The frigid cold snap across British Columbia — dropping temperatures down to - 40C in some parts of the province — is expected to last several days, according to Environment Canada.
Much of B.C. is under an extreme cold warning with the coldest temperatures forecast for northern and central parts of the province, including the Cariboo and cities like Prince George which faced wind chill values near -40 C on Monday.
The Interior and coastal areas are experiencing temperatures as low as -20 C and below with the windchill.
With an Arctic outflow warning in effect, winds of of 40 to 60 km/h and gusts as high as 80 km/h were forecast Monday for mainland inlets and valleys.
"We're at about the time of year that it's the coldest usually," said Doug Lundquist, a meteorologist with Environment Canada based in Kelowna.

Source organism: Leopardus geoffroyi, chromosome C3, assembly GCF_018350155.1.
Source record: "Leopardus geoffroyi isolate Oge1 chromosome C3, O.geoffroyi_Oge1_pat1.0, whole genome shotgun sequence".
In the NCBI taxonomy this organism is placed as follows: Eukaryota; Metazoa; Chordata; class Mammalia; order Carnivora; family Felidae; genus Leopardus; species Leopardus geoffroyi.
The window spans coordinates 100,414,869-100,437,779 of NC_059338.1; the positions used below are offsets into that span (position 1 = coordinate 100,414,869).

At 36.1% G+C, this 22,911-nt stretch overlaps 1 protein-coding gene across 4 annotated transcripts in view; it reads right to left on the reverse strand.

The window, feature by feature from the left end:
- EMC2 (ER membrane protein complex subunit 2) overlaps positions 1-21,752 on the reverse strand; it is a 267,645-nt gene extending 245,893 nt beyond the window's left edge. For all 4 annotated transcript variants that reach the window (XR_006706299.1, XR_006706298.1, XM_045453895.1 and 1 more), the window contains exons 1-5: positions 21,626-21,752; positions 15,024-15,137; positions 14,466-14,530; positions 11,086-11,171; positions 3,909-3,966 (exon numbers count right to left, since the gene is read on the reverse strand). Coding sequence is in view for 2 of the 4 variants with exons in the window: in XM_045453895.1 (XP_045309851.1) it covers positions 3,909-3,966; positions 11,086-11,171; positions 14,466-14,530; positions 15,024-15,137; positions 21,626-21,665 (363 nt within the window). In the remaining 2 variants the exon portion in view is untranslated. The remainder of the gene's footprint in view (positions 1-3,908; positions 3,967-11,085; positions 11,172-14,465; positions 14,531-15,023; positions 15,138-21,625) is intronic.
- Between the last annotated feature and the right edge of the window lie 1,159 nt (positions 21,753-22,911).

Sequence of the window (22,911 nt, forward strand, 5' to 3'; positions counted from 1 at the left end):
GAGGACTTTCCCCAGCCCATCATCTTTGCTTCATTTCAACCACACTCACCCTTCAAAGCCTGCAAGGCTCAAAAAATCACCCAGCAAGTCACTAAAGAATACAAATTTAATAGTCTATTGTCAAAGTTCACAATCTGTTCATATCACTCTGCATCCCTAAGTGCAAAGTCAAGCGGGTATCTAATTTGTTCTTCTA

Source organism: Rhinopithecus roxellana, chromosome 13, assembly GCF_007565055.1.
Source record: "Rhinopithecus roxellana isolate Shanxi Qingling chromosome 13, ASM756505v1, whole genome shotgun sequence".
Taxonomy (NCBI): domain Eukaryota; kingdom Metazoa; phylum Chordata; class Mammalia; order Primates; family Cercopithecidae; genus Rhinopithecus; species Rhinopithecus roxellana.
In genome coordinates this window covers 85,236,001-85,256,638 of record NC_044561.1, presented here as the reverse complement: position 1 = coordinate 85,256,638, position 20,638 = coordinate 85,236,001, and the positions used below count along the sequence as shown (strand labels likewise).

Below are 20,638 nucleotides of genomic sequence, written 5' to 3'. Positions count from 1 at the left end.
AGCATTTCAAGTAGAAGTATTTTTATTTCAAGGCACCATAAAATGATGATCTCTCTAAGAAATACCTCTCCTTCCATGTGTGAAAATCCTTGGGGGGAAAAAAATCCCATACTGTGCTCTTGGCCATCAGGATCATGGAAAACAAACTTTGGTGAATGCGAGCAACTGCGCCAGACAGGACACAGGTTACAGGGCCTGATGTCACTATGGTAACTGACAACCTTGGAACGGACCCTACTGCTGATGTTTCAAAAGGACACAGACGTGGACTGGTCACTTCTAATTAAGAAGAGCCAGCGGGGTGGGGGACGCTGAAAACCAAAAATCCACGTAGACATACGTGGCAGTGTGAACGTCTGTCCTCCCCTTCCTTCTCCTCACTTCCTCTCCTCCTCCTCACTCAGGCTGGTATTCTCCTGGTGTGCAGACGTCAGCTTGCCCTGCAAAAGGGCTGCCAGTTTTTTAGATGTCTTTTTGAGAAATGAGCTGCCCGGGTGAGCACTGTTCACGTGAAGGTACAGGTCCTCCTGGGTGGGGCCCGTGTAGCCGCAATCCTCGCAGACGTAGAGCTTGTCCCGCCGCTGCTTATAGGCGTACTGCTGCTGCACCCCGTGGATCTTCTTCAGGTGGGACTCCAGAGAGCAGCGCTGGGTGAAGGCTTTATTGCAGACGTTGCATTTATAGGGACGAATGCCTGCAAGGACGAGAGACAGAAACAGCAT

"Jan. 15 is usually the coldest day of the year and we've got an Arctic outbreak [right now], air coming down from the Yukon and Northwest Territories."
The prolonged period of frigid temperatures is expected to last several days.
"It's temporary, only two or three days and then we'll start to warm up — or maybe, we should say, less cold rather than warming up," he said.
Temperatures are expected to slowly rise several decrees over the next few days and be more mild by the weekend, Lundquist predicted.
Until then, frostbite and hypothermia pose a real health risk.
Dan Veller, owner of Fraser Plumbing and Heating in Prince George, says having a backup heating system during cold snaps like this week is crucial in case anything breaks.
"We get a tremendous amount of calls [about heating problems in homes] — depending on the weather, as many as 60 to 100 calls a day," Veller said.
"Hopefully, people's heating systems are well-maintained but if they are not, they should have some sort of a backup system in place like an electric heater."
Environment Canada is warning British Columbians to keep pets indoors and to cover up with adequate warm clothing before venturing out.